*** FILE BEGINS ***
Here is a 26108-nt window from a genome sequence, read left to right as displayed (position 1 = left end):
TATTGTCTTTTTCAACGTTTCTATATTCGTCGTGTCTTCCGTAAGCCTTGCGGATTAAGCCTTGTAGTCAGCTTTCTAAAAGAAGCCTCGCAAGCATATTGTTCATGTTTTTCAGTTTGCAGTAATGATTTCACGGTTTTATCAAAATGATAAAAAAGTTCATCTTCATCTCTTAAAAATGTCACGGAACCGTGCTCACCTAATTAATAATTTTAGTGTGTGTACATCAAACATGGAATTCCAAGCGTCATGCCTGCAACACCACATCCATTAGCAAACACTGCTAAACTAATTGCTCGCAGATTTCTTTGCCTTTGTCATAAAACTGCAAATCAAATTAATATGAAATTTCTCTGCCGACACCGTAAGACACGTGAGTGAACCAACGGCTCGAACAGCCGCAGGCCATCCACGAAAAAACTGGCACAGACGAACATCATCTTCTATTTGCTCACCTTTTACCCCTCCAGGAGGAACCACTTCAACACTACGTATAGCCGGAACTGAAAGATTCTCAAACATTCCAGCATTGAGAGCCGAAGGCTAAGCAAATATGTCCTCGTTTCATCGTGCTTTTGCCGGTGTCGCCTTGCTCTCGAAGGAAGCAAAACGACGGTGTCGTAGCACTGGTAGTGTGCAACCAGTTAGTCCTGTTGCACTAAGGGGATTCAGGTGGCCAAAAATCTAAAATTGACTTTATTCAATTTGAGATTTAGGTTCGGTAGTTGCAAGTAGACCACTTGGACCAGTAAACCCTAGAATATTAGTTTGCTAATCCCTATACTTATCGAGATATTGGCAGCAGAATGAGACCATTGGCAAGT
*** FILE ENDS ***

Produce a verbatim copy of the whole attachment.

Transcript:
Here is a 26108-nt window from a genome sequence, read left to right as displayed (position 1 = left end):
TATTGTCTTTTTCAACGTTTCTATATTCGTCGTGTCTTCCGTAAGCCTTGCGGATTAAGCCTTGTAGTCAGCTTTCTAAAAGAAGCCTCGCAAGCATATTGTTCATGTTTTTCAGTTTGCAGTAATGATTTCACGGTTTTATCAAAATGATAAAAAAGTTCATCTTCATCTCTTAAAAATGTCACGGAACCGTGCTCACCTAATTAATAATTTTAGTGTGTGTACATCAAACATGGAATTCCAAGCGTCATGCCTGCAACACCACATCCATTAGCAAACACTGCTAAACTAATTGCTCGCAGATTTCTTTGCCTTTGTCATAAAACTGCAAATCAAATTAATATGAAATTTCTCTGCCGACACCGTAAGACACGTGAGTGAACCAACGGCTCGAACAGCCGCAGGCCATCCACGAAAAAACTGGCACAGACGAACATCATCTTCTATTTGCTCACCTTTTACCCCTCCAGGAGGAACCACTTCAACACTACGTATAGCCGGAACTGAAAGATTCTCAAACATTCCAGCATTGAGAGCCGAAGGCTAAGCAAATATGTCCTCGTTTCATCGTGCTTTTGCCGGTGTCGCCTTGCTCTCGAAGGAAGCAAAACGACGGTGTCGTAGCACTGGTAGTGTGCAACCAGTTAGTCCTGTTGCACTAAGGGGATTCAGGTGGCCAAAAATCTAAAATTGACTTTATTCAATTTGAGATTTAGGTTCGGTAGTTGCAAGTAGACCACTTGGACCAGTAAACCCTAGAATATTAGTTTGCTAATCCCTATACTTATCGAGATATTGGCAGCAGAATGAGACCATTGGCAAGT